A Dictionary of Greek and Roman biography and mythology

Smith, William

A Dictionary of Greek and Roman biography and mythology. William Smith, LLD, ed. 1890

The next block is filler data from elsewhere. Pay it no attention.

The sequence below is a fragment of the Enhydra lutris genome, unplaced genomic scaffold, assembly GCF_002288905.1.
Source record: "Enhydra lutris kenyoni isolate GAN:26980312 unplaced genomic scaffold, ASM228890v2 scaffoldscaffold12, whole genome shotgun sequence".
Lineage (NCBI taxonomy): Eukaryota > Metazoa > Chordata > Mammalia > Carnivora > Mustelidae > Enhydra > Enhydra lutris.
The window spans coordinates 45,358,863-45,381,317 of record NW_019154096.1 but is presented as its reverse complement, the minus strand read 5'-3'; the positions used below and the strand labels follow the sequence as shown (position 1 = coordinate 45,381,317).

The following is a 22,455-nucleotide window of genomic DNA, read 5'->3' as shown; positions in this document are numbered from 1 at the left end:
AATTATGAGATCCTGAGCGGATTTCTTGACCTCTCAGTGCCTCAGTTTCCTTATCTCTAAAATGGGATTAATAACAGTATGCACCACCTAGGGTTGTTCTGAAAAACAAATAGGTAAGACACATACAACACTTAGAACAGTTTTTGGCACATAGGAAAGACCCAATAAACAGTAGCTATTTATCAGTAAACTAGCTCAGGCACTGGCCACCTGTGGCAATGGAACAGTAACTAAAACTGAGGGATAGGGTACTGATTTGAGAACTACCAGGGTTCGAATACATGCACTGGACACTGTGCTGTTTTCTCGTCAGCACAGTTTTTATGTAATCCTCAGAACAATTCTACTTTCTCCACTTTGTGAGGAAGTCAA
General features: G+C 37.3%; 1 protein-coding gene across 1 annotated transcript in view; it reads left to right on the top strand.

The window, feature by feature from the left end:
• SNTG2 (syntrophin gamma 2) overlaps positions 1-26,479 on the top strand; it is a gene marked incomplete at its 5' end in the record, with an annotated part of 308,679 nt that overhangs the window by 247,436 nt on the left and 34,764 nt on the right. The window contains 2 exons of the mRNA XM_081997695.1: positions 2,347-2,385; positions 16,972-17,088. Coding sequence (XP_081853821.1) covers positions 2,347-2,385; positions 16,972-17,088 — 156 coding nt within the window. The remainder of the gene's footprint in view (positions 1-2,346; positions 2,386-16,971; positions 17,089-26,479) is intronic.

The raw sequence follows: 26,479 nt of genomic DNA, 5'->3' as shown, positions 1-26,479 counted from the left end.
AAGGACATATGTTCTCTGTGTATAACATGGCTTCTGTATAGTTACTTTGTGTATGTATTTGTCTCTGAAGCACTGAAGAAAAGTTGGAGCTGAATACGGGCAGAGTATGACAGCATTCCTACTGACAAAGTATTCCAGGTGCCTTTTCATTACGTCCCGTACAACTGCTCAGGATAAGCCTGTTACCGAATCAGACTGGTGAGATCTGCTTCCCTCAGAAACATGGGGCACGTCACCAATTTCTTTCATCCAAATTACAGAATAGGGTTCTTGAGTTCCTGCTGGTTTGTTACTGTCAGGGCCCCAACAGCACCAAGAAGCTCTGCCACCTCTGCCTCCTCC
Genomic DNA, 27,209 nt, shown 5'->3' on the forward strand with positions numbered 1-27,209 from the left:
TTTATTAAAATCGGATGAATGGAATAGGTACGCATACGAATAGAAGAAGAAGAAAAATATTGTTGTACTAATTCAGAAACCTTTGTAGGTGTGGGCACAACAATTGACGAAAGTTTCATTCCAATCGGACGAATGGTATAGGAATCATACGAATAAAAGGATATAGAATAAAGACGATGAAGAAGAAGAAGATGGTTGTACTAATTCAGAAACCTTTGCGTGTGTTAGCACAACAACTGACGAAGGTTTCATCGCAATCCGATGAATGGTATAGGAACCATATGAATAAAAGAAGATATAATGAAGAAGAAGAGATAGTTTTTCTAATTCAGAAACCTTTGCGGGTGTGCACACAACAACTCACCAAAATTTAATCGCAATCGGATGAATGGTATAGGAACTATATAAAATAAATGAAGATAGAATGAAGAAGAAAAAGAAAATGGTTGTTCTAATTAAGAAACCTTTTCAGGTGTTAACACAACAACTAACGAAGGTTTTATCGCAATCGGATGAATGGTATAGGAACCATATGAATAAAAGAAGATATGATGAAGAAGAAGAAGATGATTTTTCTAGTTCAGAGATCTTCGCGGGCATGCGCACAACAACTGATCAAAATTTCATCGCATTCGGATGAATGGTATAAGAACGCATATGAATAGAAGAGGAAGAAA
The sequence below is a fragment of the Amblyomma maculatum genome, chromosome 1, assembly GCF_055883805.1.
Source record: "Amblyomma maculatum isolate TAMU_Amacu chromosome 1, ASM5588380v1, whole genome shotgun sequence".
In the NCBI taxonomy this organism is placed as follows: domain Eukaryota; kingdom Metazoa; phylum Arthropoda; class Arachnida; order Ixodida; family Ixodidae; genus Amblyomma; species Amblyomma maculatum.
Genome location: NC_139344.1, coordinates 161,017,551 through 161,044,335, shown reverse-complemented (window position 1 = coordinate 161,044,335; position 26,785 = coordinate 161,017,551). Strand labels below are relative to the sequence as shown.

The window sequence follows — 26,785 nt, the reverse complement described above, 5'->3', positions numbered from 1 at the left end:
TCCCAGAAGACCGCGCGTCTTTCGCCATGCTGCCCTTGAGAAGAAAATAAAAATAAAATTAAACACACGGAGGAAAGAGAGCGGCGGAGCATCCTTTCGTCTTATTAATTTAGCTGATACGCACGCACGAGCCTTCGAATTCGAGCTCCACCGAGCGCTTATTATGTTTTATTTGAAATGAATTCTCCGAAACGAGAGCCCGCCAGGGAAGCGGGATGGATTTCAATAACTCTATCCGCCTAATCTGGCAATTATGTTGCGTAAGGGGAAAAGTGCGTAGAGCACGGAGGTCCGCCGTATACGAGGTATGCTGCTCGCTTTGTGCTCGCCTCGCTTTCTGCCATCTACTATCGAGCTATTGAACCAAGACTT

3. A Macedonian of the body called ἑταῖροι or guards (comp. Plb. 5.53,, 31.3), was one of the generals sent by Alexander against Satibarzanes when he had a second time excited Aria to revolt. Caranus and his colleagues were successful, and Satibarzanes was defeated and slain, in the winter of B. C. 330. (Arrian, Arr. Anab. 3.25,28; Curt. 6.6.20, &c., 7.3.2, Freinsheim, ad loc., 7.4.32, &c.; comp. Diod. 17.81.) In B. C. 329, Caranus was appointed, together with Andromachus and Menedemus, under the command of the Lycian Pharnuches, to act against Spitamenes, the revolted satrap of Sogdiana. Their approach compelled him to raise the siege of Maracanda; but, in a battle which ensued, he defeated them with the help of a body of Scythian cavalry, and forced them to fall back on the river Polytimetus, the wooded banks of which promised shelter. The rashness however or cowardice of Caranus led him to attempt the passage of the river with the cavalry under his command, and the rest of the troops plunging in after him in haste and disorder, they were all destroyed by the enemy. (Arr. Anab. 4.3, 5; comp. Curt. 7.6.24, 7.31, &c.)